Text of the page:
- Massachusetts-based Partners HealthCare is on the lookout for international contracts to develop medical programs, train clinical staff and manage hospitals, reports The Boston Globe.
- The healthcare system currently has no plans to purchase or build its own hospitals overseas, but its Harvard-affiliated teaching hospitals (Brigham and Women's and Massachusetts General) are looking for business opportunities in China and the Middle East, where growing and wealthy populations are beginning to demand superior medical care.
- Partners, Mass. General and Brigham and Women's already have different deals underway abroad.
Already in the works: Mass. General is finalizing a deal to jointly manage a hospital on an island near Macau with a Chinese development company—although the hospital is still two to three years from opening. Partners is designing the building and clinical programs for another hospital slated to open in Shanghai in 2017.
Brigham and Women's hired its first chief business development officer six months ago to target overseas markets. Steven Thompson founded the international business arm at Johns Hopkins and he just got back from a trip to southern China to visit potential hospital sites for one of China's largest property development companies (and Brigham/Harvard donor), the Evergrande Group. Brigham would act as a consultant, not an investor.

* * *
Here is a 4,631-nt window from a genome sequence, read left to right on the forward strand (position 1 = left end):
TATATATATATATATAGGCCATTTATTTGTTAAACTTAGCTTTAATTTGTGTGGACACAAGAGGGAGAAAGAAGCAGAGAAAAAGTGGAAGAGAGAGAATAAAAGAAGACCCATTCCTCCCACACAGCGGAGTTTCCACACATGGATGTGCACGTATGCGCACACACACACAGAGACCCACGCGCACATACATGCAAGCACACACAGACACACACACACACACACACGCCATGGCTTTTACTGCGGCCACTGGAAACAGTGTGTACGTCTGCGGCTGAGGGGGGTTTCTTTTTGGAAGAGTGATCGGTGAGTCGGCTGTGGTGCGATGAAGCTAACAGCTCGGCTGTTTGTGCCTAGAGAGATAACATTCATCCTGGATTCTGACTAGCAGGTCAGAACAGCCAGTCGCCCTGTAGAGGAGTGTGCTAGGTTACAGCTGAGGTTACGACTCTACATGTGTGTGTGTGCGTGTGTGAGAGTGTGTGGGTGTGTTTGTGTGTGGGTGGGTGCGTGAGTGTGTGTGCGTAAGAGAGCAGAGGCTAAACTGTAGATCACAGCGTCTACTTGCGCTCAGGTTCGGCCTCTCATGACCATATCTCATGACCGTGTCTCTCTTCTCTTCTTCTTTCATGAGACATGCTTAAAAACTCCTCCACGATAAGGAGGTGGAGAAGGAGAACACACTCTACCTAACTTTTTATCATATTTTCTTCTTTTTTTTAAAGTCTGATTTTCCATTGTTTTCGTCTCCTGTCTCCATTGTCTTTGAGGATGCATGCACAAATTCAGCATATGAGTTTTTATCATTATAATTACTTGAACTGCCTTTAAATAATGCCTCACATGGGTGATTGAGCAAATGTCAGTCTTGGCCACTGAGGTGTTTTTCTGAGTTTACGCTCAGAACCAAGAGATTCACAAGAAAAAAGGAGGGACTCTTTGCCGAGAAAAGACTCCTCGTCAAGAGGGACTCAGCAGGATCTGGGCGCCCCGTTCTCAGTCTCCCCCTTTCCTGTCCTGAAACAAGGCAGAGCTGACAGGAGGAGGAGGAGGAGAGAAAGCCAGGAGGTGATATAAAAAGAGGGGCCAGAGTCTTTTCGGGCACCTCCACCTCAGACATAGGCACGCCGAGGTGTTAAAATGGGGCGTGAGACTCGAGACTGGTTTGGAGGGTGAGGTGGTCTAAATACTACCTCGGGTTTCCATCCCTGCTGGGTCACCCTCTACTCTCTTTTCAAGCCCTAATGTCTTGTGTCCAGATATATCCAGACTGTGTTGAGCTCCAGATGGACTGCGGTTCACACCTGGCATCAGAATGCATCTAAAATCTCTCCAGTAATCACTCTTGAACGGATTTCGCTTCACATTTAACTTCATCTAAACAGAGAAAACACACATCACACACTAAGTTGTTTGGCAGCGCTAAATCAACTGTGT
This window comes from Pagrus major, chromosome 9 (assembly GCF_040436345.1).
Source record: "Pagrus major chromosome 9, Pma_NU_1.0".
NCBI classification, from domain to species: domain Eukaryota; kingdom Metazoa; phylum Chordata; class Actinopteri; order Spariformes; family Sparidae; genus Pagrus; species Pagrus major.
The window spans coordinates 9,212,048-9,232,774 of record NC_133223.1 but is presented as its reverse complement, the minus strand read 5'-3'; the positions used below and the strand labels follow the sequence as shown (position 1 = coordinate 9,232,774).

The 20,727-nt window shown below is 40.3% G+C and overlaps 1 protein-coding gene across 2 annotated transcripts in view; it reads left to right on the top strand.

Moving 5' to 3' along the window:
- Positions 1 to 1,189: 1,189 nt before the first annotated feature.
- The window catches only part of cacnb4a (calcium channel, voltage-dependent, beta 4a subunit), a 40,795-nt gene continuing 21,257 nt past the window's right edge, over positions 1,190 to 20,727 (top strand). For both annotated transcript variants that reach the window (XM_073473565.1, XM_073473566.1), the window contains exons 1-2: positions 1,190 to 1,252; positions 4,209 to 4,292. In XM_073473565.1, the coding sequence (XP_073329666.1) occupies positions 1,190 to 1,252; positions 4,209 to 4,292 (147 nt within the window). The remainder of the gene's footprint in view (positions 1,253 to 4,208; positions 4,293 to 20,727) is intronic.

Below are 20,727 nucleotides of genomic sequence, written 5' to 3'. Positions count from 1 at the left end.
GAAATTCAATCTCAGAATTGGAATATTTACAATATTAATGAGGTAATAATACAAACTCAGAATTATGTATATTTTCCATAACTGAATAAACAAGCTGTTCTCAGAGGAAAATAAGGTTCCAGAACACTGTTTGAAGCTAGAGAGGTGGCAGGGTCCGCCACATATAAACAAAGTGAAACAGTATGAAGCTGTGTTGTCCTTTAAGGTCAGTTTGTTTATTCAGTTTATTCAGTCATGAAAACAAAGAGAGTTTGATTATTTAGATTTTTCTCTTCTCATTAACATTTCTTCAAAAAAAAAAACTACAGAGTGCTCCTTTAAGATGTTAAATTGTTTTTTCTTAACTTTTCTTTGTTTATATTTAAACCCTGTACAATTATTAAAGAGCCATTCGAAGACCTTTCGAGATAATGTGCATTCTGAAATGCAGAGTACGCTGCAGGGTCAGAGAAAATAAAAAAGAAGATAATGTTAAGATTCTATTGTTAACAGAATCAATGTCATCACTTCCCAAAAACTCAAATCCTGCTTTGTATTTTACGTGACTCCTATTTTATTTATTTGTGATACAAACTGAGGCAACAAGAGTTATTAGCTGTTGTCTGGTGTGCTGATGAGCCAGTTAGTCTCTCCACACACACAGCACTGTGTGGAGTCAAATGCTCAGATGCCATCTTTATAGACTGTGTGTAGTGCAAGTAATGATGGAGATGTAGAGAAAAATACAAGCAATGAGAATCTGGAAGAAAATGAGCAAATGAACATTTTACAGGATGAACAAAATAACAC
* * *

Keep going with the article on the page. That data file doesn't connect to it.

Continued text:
Brigham is also holding discussions for projects in Saudi Arabia and the U.A.E. and exploring opportunities in Brazil and Peru.
Partners is not the only domestic operator leveraging their brand overseas: The Cleveland Clinic manages two hospitals in Abu Dhabi, including a new one that opened this year and carries the company name. The move makes sense for Partners particularly given that regulators have recently stymied expansion efforts in the state (remember Hallmark and South Shore?). "Partners is running out of growth opportunities in Boston," Robert Field, a professor at Drexel University in Philadelphia who studies health care consolidation, told The Boston Globe. "[Overseas] is a new untouched territory where they don't have to worry about antitrust regulators."
Thompson underscored that assessment: "The reality is the traditional lines of revenue for [US] healthcare organizations are threatened," Thompson said. "It makes good business sense always to diversify your revenue base. We need to reach out in more and different ways."